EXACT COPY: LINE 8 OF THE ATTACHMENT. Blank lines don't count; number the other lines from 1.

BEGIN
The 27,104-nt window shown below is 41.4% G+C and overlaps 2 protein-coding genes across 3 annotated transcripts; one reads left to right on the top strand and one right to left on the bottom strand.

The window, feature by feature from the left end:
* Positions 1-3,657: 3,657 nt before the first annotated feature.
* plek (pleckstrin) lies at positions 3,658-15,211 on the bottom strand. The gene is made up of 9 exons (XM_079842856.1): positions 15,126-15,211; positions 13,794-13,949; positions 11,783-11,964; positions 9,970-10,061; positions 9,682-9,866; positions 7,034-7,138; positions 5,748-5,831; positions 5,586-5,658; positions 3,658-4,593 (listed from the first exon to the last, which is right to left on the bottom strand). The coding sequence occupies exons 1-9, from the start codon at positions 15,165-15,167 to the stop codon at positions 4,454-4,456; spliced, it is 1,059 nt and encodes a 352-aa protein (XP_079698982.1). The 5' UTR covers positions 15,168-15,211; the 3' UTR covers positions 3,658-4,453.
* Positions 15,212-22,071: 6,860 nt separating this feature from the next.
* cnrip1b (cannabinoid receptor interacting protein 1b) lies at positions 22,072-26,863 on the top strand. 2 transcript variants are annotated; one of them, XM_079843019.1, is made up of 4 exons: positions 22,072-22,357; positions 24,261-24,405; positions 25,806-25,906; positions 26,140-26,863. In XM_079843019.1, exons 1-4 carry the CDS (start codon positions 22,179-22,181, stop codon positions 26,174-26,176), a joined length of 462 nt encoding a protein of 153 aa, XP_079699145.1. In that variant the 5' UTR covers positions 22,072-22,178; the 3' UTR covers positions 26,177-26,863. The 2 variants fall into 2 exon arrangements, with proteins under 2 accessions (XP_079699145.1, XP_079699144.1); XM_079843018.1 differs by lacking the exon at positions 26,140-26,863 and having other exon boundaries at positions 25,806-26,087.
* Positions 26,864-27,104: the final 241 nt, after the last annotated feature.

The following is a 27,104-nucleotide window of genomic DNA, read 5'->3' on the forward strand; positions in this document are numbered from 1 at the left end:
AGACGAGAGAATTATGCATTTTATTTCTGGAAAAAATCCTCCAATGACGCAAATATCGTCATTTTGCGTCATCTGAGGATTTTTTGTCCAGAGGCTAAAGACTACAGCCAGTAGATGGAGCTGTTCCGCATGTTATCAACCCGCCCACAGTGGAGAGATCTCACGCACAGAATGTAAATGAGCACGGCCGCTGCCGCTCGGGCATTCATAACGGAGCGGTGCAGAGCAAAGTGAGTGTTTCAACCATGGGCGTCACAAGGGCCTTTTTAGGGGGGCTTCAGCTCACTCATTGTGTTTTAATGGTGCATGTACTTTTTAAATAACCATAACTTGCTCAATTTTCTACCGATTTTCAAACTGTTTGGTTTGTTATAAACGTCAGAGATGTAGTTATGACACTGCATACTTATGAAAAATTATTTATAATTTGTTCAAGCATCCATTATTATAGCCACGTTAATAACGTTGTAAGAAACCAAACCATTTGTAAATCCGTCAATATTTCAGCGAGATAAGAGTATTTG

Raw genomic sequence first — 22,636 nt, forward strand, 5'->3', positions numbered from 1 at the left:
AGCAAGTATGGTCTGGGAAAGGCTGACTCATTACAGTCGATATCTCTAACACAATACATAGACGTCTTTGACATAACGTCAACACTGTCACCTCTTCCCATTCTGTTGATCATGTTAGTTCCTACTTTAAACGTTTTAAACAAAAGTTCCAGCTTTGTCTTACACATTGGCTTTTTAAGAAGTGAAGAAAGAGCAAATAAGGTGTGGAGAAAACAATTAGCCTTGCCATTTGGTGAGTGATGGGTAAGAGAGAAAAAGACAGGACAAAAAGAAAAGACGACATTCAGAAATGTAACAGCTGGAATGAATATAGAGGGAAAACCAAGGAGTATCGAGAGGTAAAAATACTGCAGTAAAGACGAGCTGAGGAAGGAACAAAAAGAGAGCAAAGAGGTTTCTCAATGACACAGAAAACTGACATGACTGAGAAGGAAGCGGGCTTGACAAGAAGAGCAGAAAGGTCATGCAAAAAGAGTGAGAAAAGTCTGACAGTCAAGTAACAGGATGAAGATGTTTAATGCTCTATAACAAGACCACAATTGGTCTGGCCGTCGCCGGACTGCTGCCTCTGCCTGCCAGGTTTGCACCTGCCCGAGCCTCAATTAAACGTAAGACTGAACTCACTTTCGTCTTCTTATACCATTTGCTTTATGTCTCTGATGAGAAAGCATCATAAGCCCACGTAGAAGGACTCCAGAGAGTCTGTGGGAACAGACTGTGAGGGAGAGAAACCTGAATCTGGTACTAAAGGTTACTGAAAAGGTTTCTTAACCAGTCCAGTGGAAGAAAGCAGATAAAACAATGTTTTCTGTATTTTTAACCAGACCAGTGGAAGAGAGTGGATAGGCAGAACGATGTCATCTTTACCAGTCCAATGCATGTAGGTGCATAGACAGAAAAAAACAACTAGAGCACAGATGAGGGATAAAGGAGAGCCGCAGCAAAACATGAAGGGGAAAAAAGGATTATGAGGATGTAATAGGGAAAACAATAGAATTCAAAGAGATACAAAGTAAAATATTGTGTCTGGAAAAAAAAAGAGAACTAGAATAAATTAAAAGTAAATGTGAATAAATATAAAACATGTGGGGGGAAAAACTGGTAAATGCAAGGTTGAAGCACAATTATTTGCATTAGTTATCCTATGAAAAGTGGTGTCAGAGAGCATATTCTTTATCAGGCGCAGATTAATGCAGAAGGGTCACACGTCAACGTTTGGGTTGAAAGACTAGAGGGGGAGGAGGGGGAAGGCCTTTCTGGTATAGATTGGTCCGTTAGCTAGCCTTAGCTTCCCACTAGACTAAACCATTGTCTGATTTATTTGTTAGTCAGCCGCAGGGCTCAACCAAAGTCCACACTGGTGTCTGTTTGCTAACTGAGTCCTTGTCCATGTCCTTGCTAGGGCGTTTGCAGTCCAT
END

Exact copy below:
The following is a 27,104-nucleotide window of genomic DNA, read 5'->3' on the forward strand; positions in this document are numbered from 1 at the left end: